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"Miksi sinä korjaat outoa taloa?"

Translation:Why are you repairing the strange house?

July 16, 2020

19 Comments


https://www.duolingo.com/profile/AGreatUserName

For anyone who's wondering why the present simple Why do you fix or Why do you repair is not accepted, there are a couple of reasons.

The present simple "(do ...) fix" and "(do ...) repair" in English would generally mean a habitual action in this situation and because repairing one single house is generally a fairly temporary activity (hopefully at least), we would use the present continuous "are ... fixing/repairing". If we're talking about someone fixing mulitple houses, the present simple is much more possible and quite natural because no we are describing what someone generally does, not just what they are doing now.

Furthermore, the Finnish sentence makes it clear that we are talking about the action in its unfinished state. (It doesn't say whether you will finish fixing the house or not, but just that what we're talking about is the action while it's underway.)

(A) Sinä korjaat outoa taloa. = You are fixing the strange house.
(B) Sinä korjaat outon talon. = You will fix the strange house.

The reason I used present continuous and then future in English is that in (A), the partitive (outoa taloa) indicates an unfinished action. It indicates not the whole house, but only part of the house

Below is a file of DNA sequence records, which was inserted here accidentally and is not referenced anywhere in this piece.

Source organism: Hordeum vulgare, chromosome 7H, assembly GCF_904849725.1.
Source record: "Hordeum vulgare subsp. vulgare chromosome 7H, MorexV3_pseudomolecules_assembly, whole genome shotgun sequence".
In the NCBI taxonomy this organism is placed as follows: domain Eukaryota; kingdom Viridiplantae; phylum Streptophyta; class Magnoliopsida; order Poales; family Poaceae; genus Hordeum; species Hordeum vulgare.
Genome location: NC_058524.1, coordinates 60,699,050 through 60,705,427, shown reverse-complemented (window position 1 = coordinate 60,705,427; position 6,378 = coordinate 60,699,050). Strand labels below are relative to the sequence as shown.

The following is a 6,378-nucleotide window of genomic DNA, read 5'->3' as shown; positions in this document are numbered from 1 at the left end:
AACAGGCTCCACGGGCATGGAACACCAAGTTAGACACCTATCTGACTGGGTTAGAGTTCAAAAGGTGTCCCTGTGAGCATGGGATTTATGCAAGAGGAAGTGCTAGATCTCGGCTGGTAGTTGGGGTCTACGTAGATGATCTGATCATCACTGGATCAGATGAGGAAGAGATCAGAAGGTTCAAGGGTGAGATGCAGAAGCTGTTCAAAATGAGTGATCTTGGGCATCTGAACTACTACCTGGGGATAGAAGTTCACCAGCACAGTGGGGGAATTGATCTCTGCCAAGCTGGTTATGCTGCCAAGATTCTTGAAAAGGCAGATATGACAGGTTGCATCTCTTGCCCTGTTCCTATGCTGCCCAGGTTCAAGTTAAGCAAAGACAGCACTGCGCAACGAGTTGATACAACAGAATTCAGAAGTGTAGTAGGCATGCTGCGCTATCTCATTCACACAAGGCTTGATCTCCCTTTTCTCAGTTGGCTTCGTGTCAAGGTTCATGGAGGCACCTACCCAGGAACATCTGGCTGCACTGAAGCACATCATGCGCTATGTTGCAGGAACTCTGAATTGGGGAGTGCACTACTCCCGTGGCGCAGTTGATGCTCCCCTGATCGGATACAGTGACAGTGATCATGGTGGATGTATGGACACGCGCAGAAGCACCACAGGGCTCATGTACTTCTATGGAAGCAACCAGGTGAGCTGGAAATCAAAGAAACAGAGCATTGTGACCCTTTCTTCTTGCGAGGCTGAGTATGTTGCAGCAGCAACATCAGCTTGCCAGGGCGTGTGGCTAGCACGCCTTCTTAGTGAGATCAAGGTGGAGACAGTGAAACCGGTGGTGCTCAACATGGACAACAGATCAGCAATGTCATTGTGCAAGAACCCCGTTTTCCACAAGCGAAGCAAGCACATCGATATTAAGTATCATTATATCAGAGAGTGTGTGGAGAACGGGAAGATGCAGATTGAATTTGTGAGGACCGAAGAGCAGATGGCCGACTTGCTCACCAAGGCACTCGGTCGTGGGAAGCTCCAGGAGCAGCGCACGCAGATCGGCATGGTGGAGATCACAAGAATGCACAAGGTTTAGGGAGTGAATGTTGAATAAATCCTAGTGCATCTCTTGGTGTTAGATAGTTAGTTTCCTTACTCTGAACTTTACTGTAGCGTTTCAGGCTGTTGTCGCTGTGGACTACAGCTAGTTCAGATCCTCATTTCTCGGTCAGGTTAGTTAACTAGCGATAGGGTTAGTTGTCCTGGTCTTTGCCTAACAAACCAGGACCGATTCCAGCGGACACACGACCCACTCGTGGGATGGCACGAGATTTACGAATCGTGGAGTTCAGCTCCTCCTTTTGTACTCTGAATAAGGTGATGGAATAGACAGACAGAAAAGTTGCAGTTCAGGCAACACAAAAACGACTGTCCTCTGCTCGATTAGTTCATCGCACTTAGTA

In (B), the accusative case (which we haven't learnt yet) indicates a completion of the action. We're talking about you fixing the entire house. This doesn't really fit with the present tense in English. The Finnish present tense (here korjaat) is essentially a "non-past" tense and, when context allows it, can also be used for the future as well. Which time is meant can often be determined by looking at the case of the object. You can't really talk about fixing an entire house in the present moment, so if you use outon talonn, we are thinking about the future or past completion of the action (whether future or past is meant can be determined by the verb). The partitive outoa taloa means we're looking "inside" the action and describing it for a point of time where it is not completed, focusing on the action as an ongoing process rather than an accomplishment. This is very much compatible with the present continuous in English (as well as the future or past conditional, as far as the context and the Finnish verb form allow it), but not so compatible with the present simple in any usual circumstances

There's a lot more information here, including Finnish examples: https://en.wikipedia.org/wiki/Telicity


https://www.duolingo.com/profile/Victoria356865

I just love the strangeness of languages! It really expands one's way of thinking about things. Thanks for this explanation, AGreatUserName.


https://www.duolingo.com/profile/ConchiCastillo

Is "Why do you repair the strange house?" said differently in Finnish? If so, how is it translated? Thank you!


https://www.duolingo.com/profile/Anna839191